A Spanish civil servant who failed to turn up for work for "at least" six years has been caught after becoming eligible for a long service award.
Joaquin Garcia, 69, was fined €27,000 (£21,000; $30,000) after the award brought his long absence to light.
Mr Garcia, whose job was to supervise the building of a waste water treatment plant, has since retired.
He denies the allegations and his lawyer says he has gone into hiding after suffering a media "lynching".
Mr Garcia said he had been a victim of political bullying in the job and moved to a post where there was no work to do.
He was paid €37,000 a year before tax by a water company run by local authorities in the south-western city of Cadiz. A court found in the authority's favour and ordered him to pay the fine ,which is equivalent to one year's salary after tax and was the most that the company could legally reclaim.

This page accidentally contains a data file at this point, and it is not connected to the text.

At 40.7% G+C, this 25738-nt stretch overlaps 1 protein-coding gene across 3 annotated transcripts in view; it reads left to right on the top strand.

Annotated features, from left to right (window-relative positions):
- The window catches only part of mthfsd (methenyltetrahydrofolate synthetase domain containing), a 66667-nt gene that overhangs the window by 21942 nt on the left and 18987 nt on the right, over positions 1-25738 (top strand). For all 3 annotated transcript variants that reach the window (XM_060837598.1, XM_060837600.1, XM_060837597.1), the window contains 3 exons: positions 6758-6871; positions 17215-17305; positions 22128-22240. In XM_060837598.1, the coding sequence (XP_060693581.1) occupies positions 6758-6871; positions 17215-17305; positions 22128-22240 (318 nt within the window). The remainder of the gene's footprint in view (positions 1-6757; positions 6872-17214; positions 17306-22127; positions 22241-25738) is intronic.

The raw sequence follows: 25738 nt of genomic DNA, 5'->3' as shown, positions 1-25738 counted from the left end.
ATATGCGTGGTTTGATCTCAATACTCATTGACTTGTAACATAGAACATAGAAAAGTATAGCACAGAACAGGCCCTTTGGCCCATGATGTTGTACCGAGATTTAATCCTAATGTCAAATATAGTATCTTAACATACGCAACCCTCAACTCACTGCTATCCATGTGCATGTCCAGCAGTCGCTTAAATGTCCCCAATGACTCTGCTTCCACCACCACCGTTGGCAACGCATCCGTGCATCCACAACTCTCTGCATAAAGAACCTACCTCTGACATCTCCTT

He has written to the mayor asking not to have to pay the fine, and will ask for a review of the judgement.
Spanish newspapers have dubbed him "el funcionario fantasma" - the phantom official.
The court heard that the boss of the water company had not seen Mr Garcia for years despite occupying an office opposite his.
The water company thought he was supervised by the local authorities and vice versa.
The deputy mayor noticed his absence when Mr Garcia became eligible to receive a plaque for 20 years' service.
Mr Garcia says he was bullied due to his family's politics, and was sent to the water company to be out of the way. He found there was no work to do there.
People close to him told the Spanish newspaper El Mundo that he was reluctant to report it as he had a family to provide for, and worried that at his age he would not get another job.
They said he did go to the office, although not for full business hours every day, and that he dedicated himself to reading philosophy.